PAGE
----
The STRAPPA project is hosting an afternoon seminar on 4 April on ‘Persuasion, conspiracy thinking and the securitisation of information in Russia and beyond’. We are very happy that several of our network partners will join us to share their research (for the full programme and list of speakers, see below).
Attendance is free, but registration in advance is required. Please register by 29 March by clicking here.
Persuasion, Conspiracy Thinking and the Securitisation of Information in Russia and Beyond
4 April 2019, 13:15-16:30 – Aleksanteri Institute, 2nd floor meeting room
13:15-13:45 – Introduction
Strategies of Persuasion – Russian Propaganda in the Algorithmic Age
Mariëlle Wijermars, University of Helsinki
13:45-14:45 – Session 1
Curation, legitimation and populist communication: the packaging of global politics on RT (Russia Today)
Precious Chatterje-Doody, University of Manchester
In recent years, Russia’s state-funded international broadcaster RT (Russia Today) has become the focus of significant international scrutiny: British MPs have debated a ban; France has denied accreditation to RT France journalists; and the network was forced to register as a foreign agent in the USA. Even the network’s former Head of Social recognises the “toxic” nature of the brand. In the face of such challenges, how does RT package its outputs in ways intended to resonate with target audiences? This paper introduces 3 core tactics in RT’s playbook: curation of topics and expertise; (de)legitimation of key players’ actions; and use of populist communication logics.
The world according to the truthseekers: Conspiracy and the everyday on RT
Ilya Yablokov, University of Leeds
What is the US government involved in to conspire against its citizens and other good-willing people in the world? What happened on 9/11? Why the US is interested in spreading LGBT propaganda in Russia? How does the world look like according to the famous conspiracy theorist Jesse Ventura? This paper is dedicated to RT’s most overtly conspiratorial output: the shows ‘The Truthseeker’ and ‘The World According to Jesse Ventura’. These shows explicitly designed to seek out facts that established institutions and power structures have allegedly sought to cover up. The two programmes under investigation date from the network’s inception, and its present-day programming respectively. My analysis reveals an evolution over time in the representational strategies used to convey conspiracy theories on RT. I provide the framework to understand how conspiracy theories operate over time since 2010, when RT launched its broadcasting in the US, and I explore how these theories are being applied to seek support of various subnational communities inside the US.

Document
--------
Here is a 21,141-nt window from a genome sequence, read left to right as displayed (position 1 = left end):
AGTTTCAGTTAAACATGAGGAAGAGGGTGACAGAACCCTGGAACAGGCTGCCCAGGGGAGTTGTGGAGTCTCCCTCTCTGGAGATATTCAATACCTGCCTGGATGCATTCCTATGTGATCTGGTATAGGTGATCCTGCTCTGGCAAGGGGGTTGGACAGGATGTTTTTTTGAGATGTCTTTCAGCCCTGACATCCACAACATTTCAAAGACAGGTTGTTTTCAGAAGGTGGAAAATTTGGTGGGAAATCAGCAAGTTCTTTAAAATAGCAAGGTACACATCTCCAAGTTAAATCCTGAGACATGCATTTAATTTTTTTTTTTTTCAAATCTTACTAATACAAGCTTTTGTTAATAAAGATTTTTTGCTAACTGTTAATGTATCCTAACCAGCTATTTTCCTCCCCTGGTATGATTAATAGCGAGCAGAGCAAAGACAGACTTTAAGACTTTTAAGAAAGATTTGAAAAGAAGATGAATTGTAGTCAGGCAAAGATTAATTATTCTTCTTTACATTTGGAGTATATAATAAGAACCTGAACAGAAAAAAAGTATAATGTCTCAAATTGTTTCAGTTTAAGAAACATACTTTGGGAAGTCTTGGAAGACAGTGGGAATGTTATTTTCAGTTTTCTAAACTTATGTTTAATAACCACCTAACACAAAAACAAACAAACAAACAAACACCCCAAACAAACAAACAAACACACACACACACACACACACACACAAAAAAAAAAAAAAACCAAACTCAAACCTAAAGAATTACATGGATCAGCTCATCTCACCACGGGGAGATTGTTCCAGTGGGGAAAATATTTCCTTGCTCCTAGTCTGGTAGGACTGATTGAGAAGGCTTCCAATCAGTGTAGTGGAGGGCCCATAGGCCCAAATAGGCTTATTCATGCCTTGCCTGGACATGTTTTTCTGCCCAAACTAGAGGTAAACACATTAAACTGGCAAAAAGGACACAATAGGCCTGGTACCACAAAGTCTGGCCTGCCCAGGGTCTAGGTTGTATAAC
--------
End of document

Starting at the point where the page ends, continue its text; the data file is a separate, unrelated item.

14:45-15:00 – Coffee break
15:00-16:00 – Session 2
Persuasion, mockery, and ambiguity: Recent changes in pro-state discourse on Runet
Vera Zvereva, University of Jyväskylä
This paper focuses on the discursive convergence of the pro-state mainstream media, social media as used by Russian state officials, and the more dubious resources associated with the Federal News Agency (FAN) and with pro-Kremlin trolls. It aims to demonstrate that the boundaries between them are becoming harder to define. Thus, the ambiguity of messages has become more central to the language of political communication in Russian digital media. On the one hand, part of the FAN media shares the agenda of RIA Novosti, RT, and others, and multiplies and refracts their news, opinions, and interpretations on the Internet, keeping readers within the circle of resources and the discursive space that they try to manage. On the other hand, the media discourse of Russian officials themselves has become so rich in street parlance, undiplomatic language, and features of trolling that what they say no longer stands out against the background of speech by less respectable media agents.
Different Year – Same Formula? Presenting Western Journalism after the Downing of MH17
Teemu Oivo, University of Eastern Finland / University of Helsinki
In July 2014, a Russian BUK missile downed the Malaysian passenger plane MH17 in the airspace of Eastern Ukraine, killing 298 people. What followed this tragedy was one of the most talked about conflicts between Russian and ‘western’ media spheres that were more transnational than before. I have studied the discrediting portrayals of ‘western’ journalism in Russian government affiliated television news programs and talk shows two weeks from the downing. In five years retrospective, these techniques still appear relevant.
16:00-16:30 Concluding remarks